An important function is performed in the early stage of brake application. It will be noted that initial pedal movement is used only for opening of the valve which results in power output until the innermost lever ends 66 engage the shoulder 67 so that subsequent output is the sum of the forces applied to the levers 56. One of these forces is due to manual effort and another to differential fluid pressure acting on the wall 20.
The significance of the performance achieved by the present invention will be more readily understood by referring to FIG. 3 with reference to which the following reference characters are used as representing the followings.
A -- a distance between the edge 63 of the flange 62 of the rod 22 and the supporting portion 64 of the wall 20;
B -- a distance between the supporting portion 64 and the edge portion 57 of the dished plate 58;
F -- A force established on the wall due to the pressure differential acting on the wall 20 during operation;
W -- a compressive force of the spring 61.
The pressure differential acting on the wall 20 establishes a force F A on the lever 56 which is opposite to another force B W established by the spring 61 on the lever. When a predetermined value of the pressure differential is attained, the force F A overcomes the force B W to pivot the levers 56 in the clockwise direction in the view against the compressive force of the spring 61. This causes the innermost ends 66 of the levers to approach the shoulder 67 of the control member 30, thus causing the opposite extremities of the levers 56 to move the dished plate 57 from their inoperative or rest position in a leftward position. The bolts 59 provide axial sliding guide means for the dished plate 58 in such movement.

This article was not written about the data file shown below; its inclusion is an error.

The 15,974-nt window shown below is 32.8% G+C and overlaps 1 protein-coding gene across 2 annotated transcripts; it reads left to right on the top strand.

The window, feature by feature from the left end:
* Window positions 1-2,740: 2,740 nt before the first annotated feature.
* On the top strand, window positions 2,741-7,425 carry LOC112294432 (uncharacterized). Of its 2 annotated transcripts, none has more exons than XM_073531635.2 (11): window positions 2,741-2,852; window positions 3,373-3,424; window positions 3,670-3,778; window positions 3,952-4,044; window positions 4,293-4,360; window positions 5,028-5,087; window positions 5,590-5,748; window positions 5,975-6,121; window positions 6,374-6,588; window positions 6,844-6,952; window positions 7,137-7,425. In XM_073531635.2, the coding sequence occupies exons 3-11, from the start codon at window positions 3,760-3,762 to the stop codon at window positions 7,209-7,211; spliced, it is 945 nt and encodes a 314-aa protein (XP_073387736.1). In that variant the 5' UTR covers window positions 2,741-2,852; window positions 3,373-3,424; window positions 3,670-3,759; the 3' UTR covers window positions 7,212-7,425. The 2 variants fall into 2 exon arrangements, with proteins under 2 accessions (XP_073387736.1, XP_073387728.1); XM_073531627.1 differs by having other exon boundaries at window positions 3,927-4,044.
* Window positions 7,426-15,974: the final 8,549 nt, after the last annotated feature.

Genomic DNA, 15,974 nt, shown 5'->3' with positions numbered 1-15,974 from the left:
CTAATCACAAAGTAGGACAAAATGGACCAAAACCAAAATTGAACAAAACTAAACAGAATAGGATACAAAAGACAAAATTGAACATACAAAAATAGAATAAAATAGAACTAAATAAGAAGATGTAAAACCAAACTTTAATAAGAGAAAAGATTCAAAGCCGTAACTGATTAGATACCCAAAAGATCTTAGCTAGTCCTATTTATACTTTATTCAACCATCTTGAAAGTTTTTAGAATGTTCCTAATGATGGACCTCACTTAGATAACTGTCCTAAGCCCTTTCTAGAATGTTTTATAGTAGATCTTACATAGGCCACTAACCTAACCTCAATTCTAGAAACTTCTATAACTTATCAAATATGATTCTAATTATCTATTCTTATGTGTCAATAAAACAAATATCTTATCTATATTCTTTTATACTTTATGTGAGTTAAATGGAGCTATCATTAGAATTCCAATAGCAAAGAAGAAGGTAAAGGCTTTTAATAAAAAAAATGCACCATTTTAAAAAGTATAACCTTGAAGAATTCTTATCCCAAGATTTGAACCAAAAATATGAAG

It is understood that by varying the ratio of A to B, the timed relation of the abutting of the innermost ends 66 to the shoulder 67 may be correspondingly advanced or delayed, in design, without unduly disturbing dimensions by any other associated parts of the servo-motor. This makes it possible in design to easily calculate a predetermined output in the early stages of brake application by varying disposition of the supporting portion 64 relative to the edges 57 and 63, so that manual effort comes into play after actual braking begins. This is true of calculation of the spring 61 in design, too.
|Cited Patent||Filing date||Publication date||Applicant||Title|
|US2980068 *||Sep 10, 1958||Apr 18, 1961||Kelsey Hayes Co||Motor mechanism|
|US2990815 *||Aug 11, 1958||Jul 4, 1961||Kelsey Hayes Co||Booster motor mechanism|
|US3013533 *||Jan 4, 1960||Dec 19, 1961||Midland Ross Corp||Brake servo-motor|
|US3082745 *||Aug 23, 1961||Mar 26, 1963||Gen Motors Corp||Power brake booster control valve mechanism|
|US3183789 *||May 14, 1963||May 18, 1965||Kelsey Hayes Co||Fluid pressure motor mechanism|
|Citing Patent||Filing date||Publication date||Applicant||Title|
|US4192220 *||Apr 14, 1977||Mar 11, 1980||Tokico Ltd.||Vacuum booster|
|US4348944 *||Jun 20, 1980||Sep 14, 1982||Aisin Seiki Kabushiki Kaisha||Brake booster|
|US5235235 *||May 24, 1991||Aug 10, 1993||The United States Of America As Represented By The United States Department Of Energy||Multiple-frequency acoustic wave devices for chemical sensing and materials characterization in both gas and liquid phase|
|U.S. Classification||91/369.4, 91/376.00R|
|International Classification||B60T13/573, B60T13/577|
|Cooperative Classification||B60T13/577, B60T13/573|
|European Classification||B60T13/577, B60T13/573|